Santorini sustainable development
August 15 2005
Professor Michael Romanos leading a University of Cincinanati Sustainable Development Group presents the study Plan for the Future of Santorini. A Model for Environmental Tourism in Santorini.
Tourism of the future is based on economics – where it’s cheap to go – leavened by quality of service, explained Romanos, professor of planning in UC’s top-ranked College of Design, Architecture, Art, and Planning. The tourism cycle in the Greek islands, which began in the 1960s and 1970s, is now winding down. No longer do you have the economic profit you once did even though you still have large numbers of tourists.
In Santorini for instance, cruise ships come each day, depositing an astonishing three million visitors annually. However, while their sheer weight of numbers fouls everything from traffic to beaches, the economic payoff is anything but fair. Too many visitors come for the day and then return to their ships, injecting too little into the economy for the price the islanders’ pay in daily stress and cultural and environmental degradation, stated Romanos.
During summer 2005, the UC team and individual members from other schools will focus on the following scenarios:
Wine rather than whine
There are grapes, native to the island, that go back 3,000 years, but they are only known locally. One local wine, Vinsanto, is naturally sweet without any coloring or sugar added. This and other boutique wines could be developed for export and to attract a different tourist type.
In with the old
Promote year-round elder villages via discounts to those over age 65. A major health facility already located in Santorini could not only serve an elderly population on that island but on the 20 or so islands within a half-hour copter ride.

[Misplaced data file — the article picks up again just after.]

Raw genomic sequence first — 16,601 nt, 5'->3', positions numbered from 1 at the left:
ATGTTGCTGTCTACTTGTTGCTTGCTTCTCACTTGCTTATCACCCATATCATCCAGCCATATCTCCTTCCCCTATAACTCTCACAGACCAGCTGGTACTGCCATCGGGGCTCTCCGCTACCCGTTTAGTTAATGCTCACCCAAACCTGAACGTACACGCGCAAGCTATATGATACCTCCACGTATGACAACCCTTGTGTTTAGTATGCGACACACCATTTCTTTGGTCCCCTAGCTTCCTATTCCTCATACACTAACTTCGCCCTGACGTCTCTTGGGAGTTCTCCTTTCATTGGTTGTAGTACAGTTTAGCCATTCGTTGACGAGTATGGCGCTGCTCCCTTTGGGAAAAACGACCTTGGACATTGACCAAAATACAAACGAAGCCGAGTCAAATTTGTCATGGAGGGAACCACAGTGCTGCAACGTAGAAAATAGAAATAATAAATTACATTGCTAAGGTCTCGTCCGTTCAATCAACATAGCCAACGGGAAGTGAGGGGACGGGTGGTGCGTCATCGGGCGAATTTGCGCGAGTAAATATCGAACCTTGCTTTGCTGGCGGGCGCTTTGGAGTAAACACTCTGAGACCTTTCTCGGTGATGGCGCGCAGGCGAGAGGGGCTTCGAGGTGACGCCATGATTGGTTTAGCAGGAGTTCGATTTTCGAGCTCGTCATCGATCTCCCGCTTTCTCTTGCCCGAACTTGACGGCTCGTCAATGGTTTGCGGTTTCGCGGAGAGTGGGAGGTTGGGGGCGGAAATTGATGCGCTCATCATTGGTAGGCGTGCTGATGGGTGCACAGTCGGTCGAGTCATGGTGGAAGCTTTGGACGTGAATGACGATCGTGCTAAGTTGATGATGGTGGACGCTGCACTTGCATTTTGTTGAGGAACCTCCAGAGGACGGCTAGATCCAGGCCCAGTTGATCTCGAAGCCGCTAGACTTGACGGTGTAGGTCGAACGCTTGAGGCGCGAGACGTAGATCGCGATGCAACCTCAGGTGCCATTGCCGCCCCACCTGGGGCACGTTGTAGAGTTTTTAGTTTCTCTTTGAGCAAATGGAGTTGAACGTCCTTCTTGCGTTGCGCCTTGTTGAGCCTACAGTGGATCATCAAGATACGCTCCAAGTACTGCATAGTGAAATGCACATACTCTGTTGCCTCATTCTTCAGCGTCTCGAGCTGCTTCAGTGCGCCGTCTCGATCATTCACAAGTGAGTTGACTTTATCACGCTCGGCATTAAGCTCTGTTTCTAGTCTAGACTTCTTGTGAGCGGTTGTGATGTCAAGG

Park it here
The entire island would be designated a Cultural Heritage Park with tourism focusing deliberately on architecture, history, archaeology and agriculture, rather than the waning sun-and-sand recipe popular for so long.
Participants in this summer’s Santorini project include 10 UC students as well as one student from Turkey. Faculty team members are:
Carla Chifos, assistant professor of planning at UC
David Edelman, director of UC’s School of Planning
Asseem Inam, assistant professor of urban design at the University of Michigan, Ann Arbor
Michael Leaf, associate professor at the University of British Columbia
David Prosperi, professor of planning at Florida Atlantic University
Michael Romanos, professor of planning at UC
Frank Wray, associate professor of biology at UC
Past accomplishments by previous UC teams in Greece include the following work on Crete:
UC students literally blazed a hiking trail between traditional interior villages.
A traditional goat herding village was helped to stave population drain by taking advantage of dramatically rising meat consumption in Greece.
In another village, a public square containing two 19th-century schools and a 14th-century Byzantine chapel is being renovated for use by visiting artists and for public events.
A completely new circulation and transportation system is being implemented in the capital town of Hersonissos.
A new sewer and water system is being built for two major villages in Crete’s interior.
Travel to Santorini